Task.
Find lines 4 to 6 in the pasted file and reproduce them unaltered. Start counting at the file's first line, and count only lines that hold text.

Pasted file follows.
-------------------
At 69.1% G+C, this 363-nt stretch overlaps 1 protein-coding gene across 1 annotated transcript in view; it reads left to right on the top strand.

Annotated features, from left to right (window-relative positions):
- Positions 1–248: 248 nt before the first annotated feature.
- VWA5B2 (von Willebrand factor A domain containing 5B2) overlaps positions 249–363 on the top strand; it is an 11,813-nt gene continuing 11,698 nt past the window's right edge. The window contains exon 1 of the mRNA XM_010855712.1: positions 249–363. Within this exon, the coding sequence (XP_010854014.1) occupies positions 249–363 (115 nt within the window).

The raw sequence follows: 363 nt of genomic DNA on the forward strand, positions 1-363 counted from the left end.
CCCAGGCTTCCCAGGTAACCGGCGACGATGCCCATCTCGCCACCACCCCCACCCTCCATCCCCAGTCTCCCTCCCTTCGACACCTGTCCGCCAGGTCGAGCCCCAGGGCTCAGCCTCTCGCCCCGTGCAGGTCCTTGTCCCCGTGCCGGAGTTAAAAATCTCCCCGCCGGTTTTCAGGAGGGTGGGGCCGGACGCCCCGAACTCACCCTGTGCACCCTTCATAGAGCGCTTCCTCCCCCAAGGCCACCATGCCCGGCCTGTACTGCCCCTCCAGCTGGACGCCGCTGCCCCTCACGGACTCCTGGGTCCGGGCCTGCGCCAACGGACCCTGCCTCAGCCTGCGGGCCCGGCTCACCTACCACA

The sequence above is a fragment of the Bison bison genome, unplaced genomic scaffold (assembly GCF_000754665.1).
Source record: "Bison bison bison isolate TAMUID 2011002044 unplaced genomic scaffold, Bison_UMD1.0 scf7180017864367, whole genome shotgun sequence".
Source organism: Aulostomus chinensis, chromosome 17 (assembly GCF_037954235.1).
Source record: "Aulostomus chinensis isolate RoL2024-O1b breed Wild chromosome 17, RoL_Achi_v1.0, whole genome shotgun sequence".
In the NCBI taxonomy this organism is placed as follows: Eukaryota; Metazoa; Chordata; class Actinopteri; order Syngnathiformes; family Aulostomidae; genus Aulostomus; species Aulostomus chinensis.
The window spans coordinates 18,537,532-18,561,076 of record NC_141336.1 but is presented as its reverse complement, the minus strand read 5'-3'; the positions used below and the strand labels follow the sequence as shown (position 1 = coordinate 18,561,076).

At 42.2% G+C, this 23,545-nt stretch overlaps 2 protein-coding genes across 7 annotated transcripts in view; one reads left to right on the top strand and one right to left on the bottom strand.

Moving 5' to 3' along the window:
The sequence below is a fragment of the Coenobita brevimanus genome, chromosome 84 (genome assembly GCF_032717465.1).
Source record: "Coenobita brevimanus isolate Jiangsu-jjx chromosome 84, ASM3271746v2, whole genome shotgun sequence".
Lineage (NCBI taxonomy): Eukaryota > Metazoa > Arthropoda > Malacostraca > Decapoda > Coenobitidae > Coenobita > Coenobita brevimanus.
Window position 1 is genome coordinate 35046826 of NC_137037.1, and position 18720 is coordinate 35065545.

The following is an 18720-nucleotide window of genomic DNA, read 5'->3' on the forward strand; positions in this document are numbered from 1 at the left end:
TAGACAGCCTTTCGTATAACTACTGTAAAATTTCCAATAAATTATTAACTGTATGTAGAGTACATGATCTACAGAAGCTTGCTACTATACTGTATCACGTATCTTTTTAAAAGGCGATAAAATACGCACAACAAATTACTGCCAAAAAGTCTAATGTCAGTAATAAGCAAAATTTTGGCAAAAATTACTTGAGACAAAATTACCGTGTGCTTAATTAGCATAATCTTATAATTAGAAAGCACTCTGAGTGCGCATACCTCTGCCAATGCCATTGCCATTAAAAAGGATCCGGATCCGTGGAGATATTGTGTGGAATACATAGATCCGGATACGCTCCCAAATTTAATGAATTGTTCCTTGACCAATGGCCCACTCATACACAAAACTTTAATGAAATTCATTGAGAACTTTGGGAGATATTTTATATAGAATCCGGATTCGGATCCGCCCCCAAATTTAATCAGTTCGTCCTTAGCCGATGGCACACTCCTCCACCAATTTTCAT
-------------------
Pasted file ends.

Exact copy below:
- VWA5B2 (von Willebrand factor A domain containing 5B2) overlaps positions 249–363 on the top strand; it is an 11,813-nt gene continuing 11,698 nt past the window's right edge. The window contains exon 1 of the mRNA XM_010855712.1: positions 249–363. Within this exon, the coding sequence (XP_010854014.1) occupies positions 249–363 (115 nt within the window).

The raw sequence follows: 363 nt of genomic DNA on the forward strand, positions 1-363 counted from the left end.
CCCAGGCTTCCCAGGTAACCGGCGACGATGCCCATCTCGCCACCACCCCCACCCTCCATCCCCAGTCTCCCTCCCTTCGACACCTGTCCGCCAGGTCGAGCCCCAGGGCTCAGCCTCTCGCCCCGTGCAGGTCCTTGTCCCCGTGCCGGAGTTAAAAATCTCCCCGCCGGTTTTCAGGAGGGTGGGGCCGGACGCCCCGAACTCACCCTGTGCACCCTTCATAGAGCGCTTCCTCCCCCAAGGCCACCATGCCCGGCCTGTACTGCCCCTCCAGCTGGACGCCGCTGCCCCTCACGGACTCCTGGGTCCGGGCCTGCGCCAACGGACCCTGCCTCAGCCTGCGGGCCCGGCTCACCTACCACA